Rain and a bit of wind this early morning, but knock all the weather aside, the big event happened a few hours ago — a 6.9 earthquake about 70 miles from me.
Seventy miles ain’t nothing when the earth moves.
Along with the 6.9, there have been at least 19 aftershocks — the giant at about a quarter-after 10 last night, and the cluster started sprouting right after, a couple of those, at 4.6 and 4.4 respectively, lead the shaking.
And in the time it took for me to shave and shower just now, another aftershock, this one a whopping 4.5 added itself to the shaking cluster-fuck. According to the Northern California Seismic System (NCSS): At this time (6 hours after the mainshock) the probability of a strong and possibly damaging aftershock in the next seven days is greater than 90 percent. Most likely, the recent mainshock will be the largest in the sequence. However, there is a small chance (approximately 5 to 10 percent) of an earthquake equal to or larger than this mainshock in the next 7 days. In addition, approximately 10 to 20 small aftershocks are expected in the same 7-day period and may be felt locally.
Yeah, right — ‘felt locally.’
Earthquakes scare the shit out of me. After residing all over the US, California has some weird shit, and the worse is earthquakes. Terrifying as a tornado, but with zero advance warning. In those twisters, at least you have the weather to foretell what could happen, and having been born and raised in south Alabama, tornadoes are fairly easy to handle next to earthquakes.
Nearly four years ago, we had a 6.5 just south of Eureka (about 10 miles south of me) and it scared the livin’ crap outta me. I posted about the experience here.
In that 2010 shaker, it was closer and not as deep.
The one last night was different. I go to bed ridiculously early (and get up ridiculously early) and at the time had just awoken with the sensation of having to go potty, which I fought dreamily to suppress, but couldn’t, when the walls started to shake. At first, I figured it was a wind shear of some kind (raining and a bit windy then), but the whole scenario felt creepy.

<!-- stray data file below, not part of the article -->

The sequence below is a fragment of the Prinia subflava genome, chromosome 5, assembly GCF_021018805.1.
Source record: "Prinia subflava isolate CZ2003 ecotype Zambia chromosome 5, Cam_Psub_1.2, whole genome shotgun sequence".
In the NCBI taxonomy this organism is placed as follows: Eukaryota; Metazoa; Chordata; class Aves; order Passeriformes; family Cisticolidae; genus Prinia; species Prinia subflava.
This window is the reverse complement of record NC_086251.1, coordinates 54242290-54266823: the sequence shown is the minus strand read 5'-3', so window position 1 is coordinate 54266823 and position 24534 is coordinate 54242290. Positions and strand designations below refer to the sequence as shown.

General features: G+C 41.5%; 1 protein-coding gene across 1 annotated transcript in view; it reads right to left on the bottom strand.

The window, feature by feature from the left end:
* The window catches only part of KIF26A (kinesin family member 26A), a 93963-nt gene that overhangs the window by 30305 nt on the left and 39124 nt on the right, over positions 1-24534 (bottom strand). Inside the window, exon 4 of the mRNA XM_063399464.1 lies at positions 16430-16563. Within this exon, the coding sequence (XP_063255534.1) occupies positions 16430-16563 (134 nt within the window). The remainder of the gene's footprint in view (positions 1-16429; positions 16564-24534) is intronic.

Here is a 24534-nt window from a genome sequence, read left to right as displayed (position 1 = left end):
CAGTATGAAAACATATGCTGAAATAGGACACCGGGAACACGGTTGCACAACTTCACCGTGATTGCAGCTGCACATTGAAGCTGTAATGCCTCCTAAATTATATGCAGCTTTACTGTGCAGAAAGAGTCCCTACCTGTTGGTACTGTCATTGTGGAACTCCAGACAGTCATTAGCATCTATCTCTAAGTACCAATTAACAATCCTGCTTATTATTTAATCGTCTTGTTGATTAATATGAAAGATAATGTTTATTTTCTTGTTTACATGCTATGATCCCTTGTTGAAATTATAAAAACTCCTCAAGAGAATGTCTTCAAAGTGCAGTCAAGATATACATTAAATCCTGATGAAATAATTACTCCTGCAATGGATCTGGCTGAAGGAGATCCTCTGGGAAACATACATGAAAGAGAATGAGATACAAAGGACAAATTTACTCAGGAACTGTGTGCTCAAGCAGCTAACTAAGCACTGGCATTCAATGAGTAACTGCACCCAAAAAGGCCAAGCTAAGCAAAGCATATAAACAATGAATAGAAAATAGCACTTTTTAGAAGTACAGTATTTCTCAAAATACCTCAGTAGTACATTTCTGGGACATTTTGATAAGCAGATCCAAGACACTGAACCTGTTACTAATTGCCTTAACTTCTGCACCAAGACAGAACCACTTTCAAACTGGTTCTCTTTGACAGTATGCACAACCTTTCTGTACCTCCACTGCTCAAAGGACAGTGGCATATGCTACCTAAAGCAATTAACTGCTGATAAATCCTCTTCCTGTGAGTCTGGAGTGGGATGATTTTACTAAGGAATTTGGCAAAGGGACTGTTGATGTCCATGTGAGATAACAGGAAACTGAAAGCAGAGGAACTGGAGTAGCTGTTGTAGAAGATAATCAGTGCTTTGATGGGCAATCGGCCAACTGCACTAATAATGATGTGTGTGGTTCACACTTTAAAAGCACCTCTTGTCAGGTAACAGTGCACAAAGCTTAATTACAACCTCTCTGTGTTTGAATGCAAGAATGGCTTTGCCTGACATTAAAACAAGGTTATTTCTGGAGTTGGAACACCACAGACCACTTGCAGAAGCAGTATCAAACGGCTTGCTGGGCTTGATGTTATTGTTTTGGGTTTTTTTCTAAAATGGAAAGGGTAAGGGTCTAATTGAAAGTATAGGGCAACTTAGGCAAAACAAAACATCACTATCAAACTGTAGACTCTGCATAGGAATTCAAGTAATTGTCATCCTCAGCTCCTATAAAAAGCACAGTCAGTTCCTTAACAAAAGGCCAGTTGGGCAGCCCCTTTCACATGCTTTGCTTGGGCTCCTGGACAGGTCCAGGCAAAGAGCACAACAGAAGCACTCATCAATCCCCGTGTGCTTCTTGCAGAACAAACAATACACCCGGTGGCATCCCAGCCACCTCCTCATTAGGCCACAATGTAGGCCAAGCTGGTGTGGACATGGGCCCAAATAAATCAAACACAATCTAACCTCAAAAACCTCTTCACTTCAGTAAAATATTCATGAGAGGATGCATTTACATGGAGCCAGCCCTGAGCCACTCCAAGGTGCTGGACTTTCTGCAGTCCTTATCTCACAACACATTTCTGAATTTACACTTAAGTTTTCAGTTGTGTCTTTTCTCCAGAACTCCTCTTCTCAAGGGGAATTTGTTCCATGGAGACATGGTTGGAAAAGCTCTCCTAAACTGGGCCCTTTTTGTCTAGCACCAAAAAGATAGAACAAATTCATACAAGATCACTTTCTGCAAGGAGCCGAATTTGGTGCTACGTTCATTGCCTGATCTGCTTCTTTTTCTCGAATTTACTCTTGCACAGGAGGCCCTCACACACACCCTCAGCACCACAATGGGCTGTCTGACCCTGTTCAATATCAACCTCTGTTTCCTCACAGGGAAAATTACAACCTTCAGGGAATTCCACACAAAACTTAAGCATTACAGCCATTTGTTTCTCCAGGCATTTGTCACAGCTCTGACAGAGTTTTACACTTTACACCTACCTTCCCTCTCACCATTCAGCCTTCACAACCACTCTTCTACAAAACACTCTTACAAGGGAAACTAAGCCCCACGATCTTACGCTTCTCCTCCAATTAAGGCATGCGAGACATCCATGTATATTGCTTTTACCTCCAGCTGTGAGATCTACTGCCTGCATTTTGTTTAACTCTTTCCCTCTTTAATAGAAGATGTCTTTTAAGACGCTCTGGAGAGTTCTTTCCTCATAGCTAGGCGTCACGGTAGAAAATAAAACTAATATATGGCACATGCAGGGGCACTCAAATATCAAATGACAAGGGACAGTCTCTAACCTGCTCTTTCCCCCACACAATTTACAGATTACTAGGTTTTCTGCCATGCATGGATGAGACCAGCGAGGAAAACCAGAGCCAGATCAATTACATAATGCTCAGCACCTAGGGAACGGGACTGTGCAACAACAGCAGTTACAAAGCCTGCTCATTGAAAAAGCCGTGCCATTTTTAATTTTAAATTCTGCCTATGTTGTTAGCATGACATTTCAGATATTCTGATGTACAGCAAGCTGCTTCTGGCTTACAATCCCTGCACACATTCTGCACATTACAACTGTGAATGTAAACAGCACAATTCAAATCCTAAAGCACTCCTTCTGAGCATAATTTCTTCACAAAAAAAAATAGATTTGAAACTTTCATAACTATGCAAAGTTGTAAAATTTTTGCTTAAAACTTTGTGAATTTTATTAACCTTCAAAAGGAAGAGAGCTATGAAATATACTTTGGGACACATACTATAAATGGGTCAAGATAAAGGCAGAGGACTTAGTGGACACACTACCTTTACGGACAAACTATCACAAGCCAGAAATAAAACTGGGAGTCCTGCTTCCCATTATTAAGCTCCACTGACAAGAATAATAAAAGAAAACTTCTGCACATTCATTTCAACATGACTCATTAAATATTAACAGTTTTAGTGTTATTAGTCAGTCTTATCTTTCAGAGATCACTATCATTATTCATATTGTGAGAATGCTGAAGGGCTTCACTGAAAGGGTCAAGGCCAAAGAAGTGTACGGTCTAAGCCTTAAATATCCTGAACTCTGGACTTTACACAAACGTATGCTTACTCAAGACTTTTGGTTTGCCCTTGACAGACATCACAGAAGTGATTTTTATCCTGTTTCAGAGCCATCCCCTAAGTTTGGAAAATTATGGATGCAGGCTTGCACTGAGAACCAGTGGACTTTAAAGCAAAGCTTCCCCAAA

My brain then hot-wired — earthquake!
After freezing in pure fright, then mentally working-off the terror, I dashed downstairs to the living room and quickly powered up the laptop. Once on the ‘Net, then swiftly to my Bookmarks and the USGS earthquake map — at first it was a 4-something, then right in front of my eyes, revised to the 6.9.
And the little aftershocks started popping all around the area. There were like six or seven before I wore down and flopped frightfully back to bed.
I always check the USGS site at least on a daily basis, or sometimes like now, check it on a way-regularly way. The view of my location is so weird — I’ve never seen a cluster like that before, and believe me, it’s way-beyond scary.
The whole region, however, is deep, deep within earthquake country:
This area of northern California is known for its frequent earthquakes as it is near the convergence of three geographical features.
The San Andreas Fault meets the Mendocino Fault and the Cascadia Subduction zone just offshore of Cape Mendocino; locals know it as Triple Junction.
Three tectonic plates meet in this location; the Pacific Plate, the North American Plate and the Gorda plate.
Residents of Humboldt County are used to being awakened by movement of these plates.
We never get use to it, only an idiot would.
Mike Horn, director of the Imperial County Behavioral Health, commenting after a 7.2 quake struck Baja California on Easter Sunday 2010: “If you were in a 7.2 earthquake, and you’re not anxious for a couple days, there’s something wrong with you. Nature put anxiety into us to get us thinking about what our contingency plans are.”
But these shakers are just going to get worse as the earth warms: As the ice sheets melted so this gigantic volume of water was returned, bending the crust around the margins of the ocean basins under the enormous added weight, and provoking volcanoes in the vicinity to erupt and faults to rupture, bringing geological mayhem to regions remote from the ice’s polar fastnesses.
Now I’m just way-more scared.
Meanwhile, back to your regular news programming.